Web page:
National Writing Board 
TCR Institute 
730 Boston Post Road, Suite 24
Sudbury, Massachusetts 01776-3371 USA
The U.S. Education Department is probing complaints that Harvard University and Princeton University discriminate against Asian-Americans in undergraduate admissions.
The department’s Office for Civil Rights is investigating a complaint it received in August that Harvard rejected an Asian- American candidate for the current freshman class based on race or national origin, a department spokesman said. The agency is looking into a similar August 2011 allegation against Princeton as part of a review begun in 2008 of that school’s handling of Asian-American candidates, said the spokesman, who declined to be identified, citing department policy.
Both complaints involve the same applicant, who was among the top students in his California high school class and whose family originally came from India, according to the applicant’s father, who declined to be identified.
Today we learned from Bloomberg that the U.S. Education Department is investigating complaints that Harvard University and Princeton University discriminate against Asian-Americans in undergraduate admissions. It is a common belief among Asian-American families that their children are held to higher academic standards than applicants from other ethnic groups, including whites. Such practices were openly acknowledged as a result of internal investigations at universities like Berkeley and Stanford in the 1980s and 1990s. Have they now been corrected?
Statistics seem to support a claim of widespread discrimination across most of elite higher education. For example, in comprehensive statistics compiled as part of Duke University’s Campus Life and Learning project (as reported in a recent analysis by Duke economist Peter Arcidiacono and collaborators), Asian-American students averaged 1457 out of 1600 on the math and reading portion of the SAT, compared to 1416 for whites, 1347 for Hispanics and 1275 for blacks. There is every reason to believe that a similar pattern holds at nearly all elite universities in America, with some notable exceptions such as Caltech. In fact, Duke may be one of the mildest offenders when it comes to Asian-American admissions: with the goal of increasing its overall student quality, Duke has reportedly been more friendly recently to Asian-American applicants than traditional powers such as Harvard and Princeton.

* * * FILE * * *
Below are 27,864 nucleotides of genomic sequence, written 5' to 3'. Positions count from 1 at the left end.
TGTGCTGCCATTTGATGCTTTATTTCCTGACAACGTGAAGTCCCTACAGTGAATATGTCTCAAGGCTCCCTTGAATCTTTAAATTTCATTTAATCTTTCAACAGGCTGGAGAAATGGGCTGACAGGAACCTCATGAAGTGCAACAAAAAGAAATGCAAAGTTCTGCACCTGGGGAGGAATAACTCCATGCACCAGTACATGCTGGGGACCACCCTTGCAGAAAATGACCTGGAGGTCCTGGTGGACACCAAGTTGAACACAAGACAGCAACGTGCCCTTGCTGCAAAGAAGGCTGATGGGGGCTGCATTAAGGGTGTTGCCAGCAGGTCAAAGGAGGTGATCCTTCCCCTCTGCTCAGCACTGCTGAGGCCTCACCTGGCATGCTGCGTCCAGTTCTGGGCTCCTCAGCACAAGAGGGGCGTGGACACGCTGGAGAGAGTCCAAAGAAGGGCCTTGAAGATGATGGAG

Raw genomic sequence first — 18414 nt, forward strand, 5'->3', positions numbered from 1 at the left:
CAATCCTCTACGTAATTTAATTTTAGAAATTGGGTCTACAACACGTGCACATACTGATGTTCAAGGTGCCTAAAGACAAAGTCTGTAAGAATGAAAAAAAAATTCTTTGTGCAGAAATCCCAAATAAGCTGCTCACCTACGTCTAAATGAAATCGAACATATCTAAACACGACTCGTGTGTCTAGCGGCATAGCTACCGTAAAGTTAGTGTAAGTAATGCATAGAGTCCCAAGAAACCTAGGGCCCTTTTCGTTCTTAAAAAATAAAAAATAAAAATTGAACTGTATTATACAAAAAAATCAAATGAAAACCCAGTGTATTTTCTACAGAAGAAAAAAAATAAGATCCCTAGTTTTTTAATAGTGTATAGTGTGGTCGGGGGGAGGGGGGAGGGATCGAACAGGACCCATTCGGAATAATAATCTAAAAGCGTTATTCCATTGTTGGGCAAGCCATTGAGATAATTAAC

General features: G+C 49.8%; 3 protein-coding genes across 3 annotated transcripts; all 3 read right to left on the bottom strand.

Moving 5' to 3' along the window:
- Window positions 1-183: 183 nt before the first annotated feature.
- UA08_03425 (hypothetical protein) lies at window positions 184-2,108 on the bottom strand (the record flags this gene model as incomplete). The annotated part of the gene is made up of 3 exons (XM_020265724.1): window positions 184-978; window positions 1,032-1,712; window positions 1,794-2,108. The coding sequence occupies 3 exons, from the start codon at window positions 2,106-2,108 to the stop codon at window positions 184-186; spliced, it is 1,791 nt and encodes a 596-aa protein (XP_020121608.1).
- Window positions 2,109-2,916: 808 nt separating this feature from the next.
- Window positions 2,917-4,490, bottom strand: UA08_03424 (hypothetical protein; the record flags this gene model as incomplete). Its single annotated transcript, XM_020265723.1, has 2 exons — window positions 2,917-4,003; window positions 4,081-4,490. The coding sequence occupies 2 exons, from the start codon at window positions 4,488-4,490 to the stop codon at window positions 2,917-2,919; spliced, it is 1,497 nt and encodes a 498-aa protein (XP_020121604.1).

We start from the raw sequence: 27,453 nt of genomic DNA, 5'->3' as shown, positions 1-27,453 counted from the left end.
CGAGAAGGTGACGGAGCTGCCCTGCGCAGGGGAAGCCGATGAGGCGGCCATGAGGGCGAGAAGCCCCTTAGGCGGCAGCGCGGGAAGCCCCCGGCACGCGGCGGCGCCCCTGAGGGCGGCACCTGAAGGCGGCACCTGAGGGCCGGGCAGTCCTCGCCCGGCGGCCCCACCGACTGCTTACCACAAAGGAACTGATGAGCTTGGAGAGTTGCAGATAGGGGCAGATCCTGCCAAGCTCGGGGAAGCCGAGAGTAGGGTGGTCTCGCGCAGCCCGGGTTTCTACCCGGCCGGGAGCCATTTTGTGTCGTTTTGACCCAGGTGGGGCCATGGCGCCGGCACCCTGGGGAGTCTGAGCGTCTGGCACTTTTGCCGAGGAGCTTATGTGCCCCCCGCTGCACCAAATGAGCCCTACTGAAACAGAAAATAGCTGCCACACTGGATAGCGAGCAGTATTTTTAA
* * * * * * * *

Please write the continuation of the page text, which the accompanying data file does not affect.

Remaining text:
They raise chickens. They grow vegetables. They knit. Now a new generation of urban parents is even teaching their own kids.
In the beginning, your kids need you–a lot. They’re attached to your hip, all the time. It might be a month. It might be five years. Then suddenly you are expected to send them off to school for seven hours a day, where they’ll have to cope with life in ways they never had to before. You no longer control what they learn, or how, or with whom.
Unless you decide, like an emerging population of parents in cities across the country, to forgo that age-old rite of passage entirely.
When Tera and Eric Schreiber’s oldest child was about to start kindergarten, the couple toured the high-achieving public elementary school a block away from their home in an affluent Seattle neighborhood near the University of Washington. It was “a great neighborhood school,” Tera says. They also applied to a private school, and Daisy was accepted. But in the end they chose a third path: no school at all.
In the Wild West of college admissions, there is no Data Sheriff.
The latest reminder arrived on Monday when Claremont McKenna College announced that a senior administrator had resigned after admitting to falsely reporting SAT statistics since 2005. In an e-mail to the campus, Pamela B. Gann, the college’s president, said an internal review found that scores for each fall’s freshman class had been “generally inflated by an average of 10-20 points each.” The apparent perpetrator was Richard C. Vos, long the college’s dean of admissions and financial aid, who has resigned from the college.